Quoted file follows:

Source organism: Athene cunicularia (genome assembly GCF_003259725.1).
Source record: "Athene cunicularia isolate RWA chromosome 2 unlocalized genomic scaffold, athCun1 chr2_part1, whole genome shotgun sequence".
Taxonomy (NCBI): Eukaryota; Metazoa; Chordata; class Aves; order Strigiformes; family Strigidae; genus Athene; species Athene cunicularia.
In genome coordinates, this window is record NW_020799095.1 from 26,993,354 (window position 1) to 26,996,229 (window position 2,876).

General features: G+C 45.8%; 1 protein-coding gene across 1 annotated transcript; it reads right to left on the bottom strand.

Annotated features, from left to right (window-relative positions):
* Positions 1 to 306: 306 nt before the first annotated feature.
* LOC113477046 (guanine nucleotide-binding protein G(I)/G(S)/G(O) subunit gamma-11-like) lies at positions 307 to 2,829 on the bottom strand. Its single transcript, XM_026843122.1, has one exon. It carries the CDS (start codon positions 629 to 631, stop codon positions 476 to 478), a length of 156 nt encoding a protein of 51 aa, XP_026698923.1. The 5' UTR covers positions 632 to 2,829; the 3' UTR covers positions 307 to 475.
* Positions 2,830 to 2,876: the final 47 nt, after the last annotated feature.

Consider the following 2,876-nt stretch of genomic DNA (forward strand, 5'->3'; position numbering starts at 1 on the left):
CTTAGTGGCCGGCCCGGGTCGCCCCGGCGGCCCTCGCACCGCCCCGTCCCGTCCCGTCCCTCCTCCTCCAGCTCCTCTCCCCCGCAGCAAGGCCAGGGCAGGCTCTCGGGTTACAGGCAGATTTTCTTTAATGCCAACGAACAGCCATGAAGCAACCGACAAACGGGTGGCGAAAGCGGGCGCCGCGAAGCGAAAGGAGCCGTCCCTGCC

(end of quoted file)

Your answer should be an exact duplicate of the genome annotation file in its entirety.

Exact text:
Source organism: Athene cunicularia (genome assembly GCF_003259725.1).
Source record: "Athene cunicularia isolate RWA chromosome 2 unlocalized genomic scaffold, athCun1 chr2_part1, whole genome shotgun sequence".
Taxonomy (NCBI): Eukaryota; Metazoa; Chordata; class Aves; order Strigiformes; family Strigidae; genus Athene; species Athene cunicularia.
In genome coordinates, this window is record NW_020799095.1 from 26,993,354 (window position 1) to 26,996,229 (window position 2,876).

General features: G+C 45.8%; 1 protein-coding gene across 1 annotated transcript; it reads right to left on the bottom strand.

Annotated features, from left to right (window-relative positions):
* Positions 1 to 306: 306 nt before the first annotated feature.
* LOC113477046 (guanine nucleotide-binding protein G(I)/G(S)/G(O) subunit gamma-11-like) lies at positions 307 to 2,829 on the bottom strand. Its single transcript, XM_026843122.1, has one exon. It carries the CDS (start codon positions 629 to 631, stop codon positions 476 to 478), a length of 156 nt encoding a protein of 51 aa, XP_026698923.1. The 5' UTR covers positions 632 to 2,829; the 3' UTR covers positions 307 to 475.
* Positions 2,830 to 2,876: the final 47 nt, after the last annotated feature.

Consider the following 2,876-nt stretch of genomic DNA (forward strand, 5'->3'; position numbering starts at 1 on the left):
CTTAGTGGCCGGCCCGGGTCGCCCCGGCGGCCCTCGCACCGCCCCGTCCCGTCCCGTCCCTCCTCCTCCAGCTCCTCTCCCCCGCAGCAAGGCCAGGGCAGGCTCTCGGGTTACAGGCAGATTTTCTTTAATGCCAACGAACAGCCATGAAGCAACCGACAAACGGGTGGCGAAAGCGGGCGCCGCGAAGCGAAAGGAGCCGTCCCTGCC